In the desert, Coyotes young core shines bright, as Canadiens aging vets look paralyzed in Arizona’s 5-2 victory

The Canadiens (22-27-7) may have outshot the Arizona Coyotes (16-32-10) by a margin of 36-21 on Thursday night in Glendale, AZ, but this stat is hardly indicative of the effort put forth by a Montreal group that failed to show up in a humiliating 5-2 loss to the league’s lowest ranked team.

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Arizona Coyotes Tobias Rieder celebrates his eighth goal of the season in 5-2 victory over Montreal on Thursday night, (Image courtesy of the Arizona Coyotes)

In short, the rebuilding Coyotes looked like a group that is committed to growing together, and focused on progressing toward the future. Montreal, on the other hand, resembled a squad with an undefined core and is waiting for management to reassemble some of the roster’s core pieces that have proven all year it is past its expiration date and in need of a new direction.

The game got off to a sloppy start, which shouldn’t be a surprise given that both clubs rank in the league’s bottom five in terms of goals allowed this season. But Habs goalie Carey Price, and Coyotes netminder Antti Raanta both bailed out their teammates defensive lapses early on in the contest. Raanta, in particular, got away with “grand larceny” so to speak, when he exhibited an elite ability to move laterally and catch a one-timer off the stick of Canadiens rookie Nikita Scherbak. As the period progressed, it became clear that this deflated a Montreal offense that already lacked confidence entering the game, especially on the heals of a 2-0 shutout loss to Colorado less than 24 ago. Conversely, this remarkable stop by Raanta appeared to give the guys in front of him some momentum.

The young Coyotes took this momentum, and parlayed into the game’s opening goal. Arizona’s Clayton Keller, and one of the top rookie’s in the league this year, scored the icebreaker during a power play, on a heavy slap shot that whizzed by Carey Price. Tobias Rieder, who did not pick up an assist on the goal, contributed immensely with his ability to screen Montreal’s goalie on the play.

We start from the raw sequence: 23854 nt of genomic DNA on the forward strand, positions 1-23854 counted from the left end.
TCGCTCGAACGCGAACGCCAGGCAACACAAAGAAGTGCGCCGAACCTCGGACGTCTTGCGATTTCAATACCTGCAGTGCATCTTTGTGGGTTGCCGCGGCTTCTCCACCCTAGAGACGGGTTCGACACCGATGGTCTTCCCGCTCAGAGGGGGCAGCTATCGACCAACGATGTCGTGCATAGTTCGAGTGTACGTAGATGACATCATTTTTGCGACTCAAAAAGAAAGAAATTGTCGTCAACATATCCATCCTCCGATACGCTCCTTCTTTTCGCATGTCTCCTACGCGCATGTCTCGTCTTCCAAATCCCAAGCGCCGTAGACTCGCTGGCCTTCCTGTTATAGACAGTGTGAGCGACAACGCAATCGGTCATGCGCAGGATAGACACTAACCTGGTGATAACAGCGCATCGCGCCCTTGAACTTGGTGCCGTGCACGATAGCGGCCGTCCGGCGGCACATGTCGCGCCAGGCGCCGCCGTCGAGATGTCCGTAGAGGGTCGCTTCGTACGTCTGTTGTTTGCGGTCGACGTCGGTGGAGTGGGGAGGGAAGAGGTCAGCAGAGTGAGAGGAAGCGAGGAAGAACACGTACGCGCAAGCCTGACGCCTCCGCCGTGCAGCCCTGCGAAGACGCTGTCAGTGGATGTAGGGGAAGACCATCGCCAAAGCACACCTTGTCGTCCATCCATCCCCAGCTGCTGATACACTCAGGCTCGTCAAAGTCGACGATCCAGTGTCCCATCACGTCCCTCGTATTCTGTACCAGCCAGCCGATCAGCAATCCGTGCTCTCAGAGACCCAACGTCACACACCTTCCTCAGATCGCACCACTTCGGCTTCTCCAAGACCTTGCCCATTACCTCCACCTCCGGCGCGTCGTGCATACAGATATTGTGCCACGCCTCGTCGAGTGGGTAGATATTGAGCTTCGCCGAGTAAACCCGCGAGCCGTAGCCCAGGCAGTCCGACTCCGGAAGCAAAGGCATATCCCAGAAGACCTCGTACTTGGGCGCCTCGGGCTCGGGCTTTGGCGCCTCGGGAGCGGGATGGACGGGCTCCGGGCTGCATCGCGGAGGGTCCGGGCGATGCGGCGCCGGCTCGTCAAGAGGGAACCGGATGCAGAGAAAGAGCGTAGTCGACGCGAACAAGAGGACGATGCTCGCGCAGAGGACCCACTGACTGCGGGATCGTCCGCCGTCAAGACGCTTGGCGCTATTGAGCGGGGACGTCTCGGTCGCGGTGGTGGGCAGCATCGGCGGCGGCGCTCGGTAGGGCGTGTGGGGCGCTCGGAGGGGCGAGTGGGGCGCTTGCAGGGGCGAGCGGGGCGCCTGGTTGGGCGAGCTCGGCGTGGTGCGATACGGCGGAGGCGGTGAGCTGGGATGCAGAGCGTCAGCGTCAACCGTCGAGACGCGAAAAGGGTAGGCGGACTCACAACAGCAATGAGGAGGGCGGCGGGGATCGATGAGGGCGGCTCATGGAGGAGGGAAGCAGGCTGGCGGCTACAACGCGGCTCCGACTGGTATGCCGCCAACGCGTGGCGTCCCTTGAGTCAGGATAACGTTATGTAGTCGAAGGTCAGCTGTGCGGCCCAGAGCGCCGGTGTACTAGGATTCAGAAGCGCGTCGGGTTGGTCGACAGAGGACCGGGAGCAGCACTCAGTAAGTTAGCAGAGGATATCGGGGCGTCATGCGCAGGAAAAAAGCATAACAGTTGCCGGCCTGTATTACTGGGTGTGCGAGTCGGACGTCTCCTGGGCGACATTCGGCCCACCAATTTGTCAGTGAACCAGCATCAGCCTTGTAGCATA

For Keller, the goal was his 17th, and part of a performance that saw him register four points, as the rookie sensation augmented his totals atop the team’s scoring leaderboard. Keller even managed to score without the use of his own hockey stick.

The game’s next turning point took place at the start of the second period, when another member of the Yotes young blossoming core managed to break open the game in a span of 19 seconds. At 57 seconds and again at a minute and 16 seconds into the period, Brandon Perlini notched his 15th and 16th goals of the season, surpassing his career high of 14 set last year.

For the remaining 18 minutes and 44 seconds of the second period, Montreal’s response was underwhelming to say the most. As rumors continue to swirl about most of the Habs roster in advance of the NHL’s upcoming trade-deadline on Feb. 26, and having played the night before with travel included, the Canadiens hardly looked inspired or unified.

5-2 W!!

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Finally, one of Montreal’s only bright-spots this season, Brendan Gallagher, got his team on the scoreboard with a gritty power play goal 5:46 into the game’s third period when he banked in a rebound from behind the goal line off of Raanta’s left pad for his team leading 21st of the campaign.

“Les glorieux”  would feed off of Gallagher’s goal, and follow it up when forward Daniel Carr buried his fourth at 7:38 of the period. This sudden dose of inspiration was short lived, however, as the Coyotes made Habs captain Max Pacioretty pay for an untimely holding penalty.

With 3:59 to play in the game, and down by a score of 4-2, Montreal’s Carey Price surrendered a soft goal to Josh Archibald of the Coyotes. Price, who appeared disinterested following the Perlini’s two goals early in the second period, looked particularly weak on a backhand from Archibald that was taken from at least 20 feet out and without anyone blocking his line of a vision.

For the Arizona Coyotes, a team building around youngsters like Clayton Keller, Tobias Rieder, Brandon Perlini, and netminder Antti Raanta, this game offered a glimpse into a desirable future for this organization. The Yotes brain trust must continue to build around this young and talented core, but this game showed a group that is progressing from their horrendous start to the regular season, and beginning to play with pride.

On the losing side, the Canadiens looked nonchalant and essentially went through the motions. Unlike the Coyotes, they do not have a group that is defined. They are not yet in the growing phase. General manager Marc Bergevin will undoubtedly be a seller prior to the trade deadline on Feb. 26, and in the summer. For now, as witnessed in yet another crushing loss, the players are waiting to see where they stand with the organization.

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